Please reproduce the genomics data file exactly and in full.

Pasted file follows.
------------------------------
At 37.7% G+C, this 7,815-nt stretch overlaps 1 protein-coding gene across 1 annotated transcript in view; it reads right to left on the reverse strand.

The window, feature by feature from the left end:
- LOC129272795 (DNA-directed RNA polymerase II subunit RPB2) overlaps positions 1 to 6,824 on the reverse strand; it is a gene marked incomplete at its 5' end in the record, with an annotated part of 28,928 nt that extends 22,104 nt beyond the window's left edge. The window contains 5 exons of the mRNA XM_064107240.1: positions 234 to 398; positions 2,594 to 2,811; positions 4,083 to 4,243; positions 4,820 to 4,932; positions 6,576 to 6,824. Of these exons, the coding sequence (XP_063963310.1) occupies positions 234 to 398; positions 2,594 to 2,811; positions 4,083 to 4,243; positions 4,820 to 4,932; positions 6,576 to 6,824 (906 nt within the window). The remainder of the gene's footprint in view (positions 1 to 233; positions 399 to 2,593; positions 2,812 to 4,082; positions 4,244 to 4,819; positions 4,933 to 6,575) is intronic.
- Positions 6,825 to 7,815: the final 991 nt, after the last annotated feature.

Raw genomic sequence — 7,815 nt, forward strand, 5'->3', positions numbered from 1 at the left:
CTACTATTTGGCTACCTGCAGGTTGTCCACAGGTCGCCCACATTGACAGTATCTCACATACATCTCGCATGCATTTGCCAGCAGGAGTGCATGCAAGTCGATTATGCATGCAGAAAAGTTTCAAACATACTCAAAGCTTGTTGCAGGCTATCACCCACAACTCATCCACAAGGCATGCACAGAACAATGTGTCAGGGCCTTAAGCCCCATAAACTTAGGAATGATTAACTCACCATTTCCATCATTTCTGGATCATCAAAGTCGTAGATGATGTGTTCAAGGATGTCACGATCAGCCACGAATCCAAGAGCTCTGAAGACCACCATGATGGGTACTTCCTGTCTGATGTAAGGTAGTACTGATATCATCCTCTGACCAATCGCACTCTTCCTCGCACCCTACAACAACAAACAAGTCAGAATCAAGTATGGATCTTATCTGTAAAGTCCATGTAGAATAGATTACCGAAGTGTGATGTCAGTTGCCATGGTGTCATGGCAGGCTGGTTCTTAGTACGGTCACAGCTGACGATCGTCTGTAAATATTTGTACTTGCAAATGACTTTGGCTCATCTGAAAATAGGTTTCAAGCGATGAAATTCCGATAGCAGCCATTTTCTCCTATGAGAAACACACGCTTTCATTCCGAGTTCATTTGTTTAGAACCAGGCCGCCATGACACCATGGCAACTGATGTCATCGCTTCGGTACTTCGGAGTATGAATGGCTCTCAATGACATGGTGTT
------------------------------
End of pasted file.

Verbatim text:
At 37.7% G+C, this 7,815-nt stretch overlaps 1 protein-coding gene across 1 annotated transcript in view; it reads right to left on the reverse strand.

The window, feature by feature from the left end:
- LOC129272795 (DNA-directed RNA polymerase II subunit RPB2) overlaps positions 1 to 6,824 on the reverse strand; it is a gene marked incomplete at its 5' end in the record, with an annotated part of 28,928 nt that extends 22,104 nt beyond the window's left edge. The window contains 5 exons of the mRNA XM_064107240.1: positions 234 to 398; positions 2,594 to 2,811; positions 4,083 to 4,243; positions 4,820 to 4,932; positions 6,576 to 6,824. Of these exons, the coding sequence (XP_063963310.1) occupies positions 234 to 398; positions 2,594 to 2,811; positions 4,083 to 4,243; positions 4,820 to 4,932; positions 6,576 to 6,824 (906 nt within the window). The remainder of the gene's footprint in view (positions 1 to 233; positions 399 to 2,593; positions 2,812 to 4,082; positions 4,244 to 4,819; positions 4,933 to 6,575) is intronic.
- Positions 6,825 to 7,815: the final 991 nt, after the last annotated feature.

Raw genomic sequence — 7,815 nt, forward strand, 5'->3', positions numbered from 1 at the left:
CTACTATTTGGCTACCTGCAGGTTGTCCACAGGTCGCCCACATTGACAGTATCTCACATACATCTCGCATGCATTTGCCAGCAGGAGTGCATGCAAGTCGATTATGCATGCAGAAAAGTTTCAAACATACTCAAAGCTTGTTGCAGGCTATCACCCACAACTCATCCACAAGGCATGCACAGAACAATGTGTCAGGGCCTTAAGCCCCATAAACTTAGGAATGATTAACTCACCATTTCCATCATTTCTGGATCATCAAAGTCGTAGATGATGTGTTCAAGGATGTCACGATCAGCCACGAATCCAAGAGCTCTGAAGACCACCATGATGGGTACTTCCTGTCTGATGTAAGGTAGTACTGATATCATCCTCTGACCAATCGCACTCTTCCTCGCACCCTACAACAACAAACAAGTCAGAATCAAGTATGGATCTTATCTGTAAAGTCCATGTAGAATAGATTACCGAAGTGTGATGTCAGTTGCCATGGTGTCATGGCAGGCTGGTTCTTAGTACGGTCACAGCTGACGATCGTCTGTAAATATTTGTACTTGCAAATGACTTTGGCTCATCTGAAAATAGGTTTCAAGCGATGAAATTCCGATAGCAGCCATTTTCTCCTATGAGAAACACACGCTTTCATTCCGAGTTCATTTGTTTAGAACCAGGCCGCCATGACACCATGGCAACTGATGTCATCGCTTCGGTACTTCGGAGTATGAATGGCTCTCAATGACATGGTGTT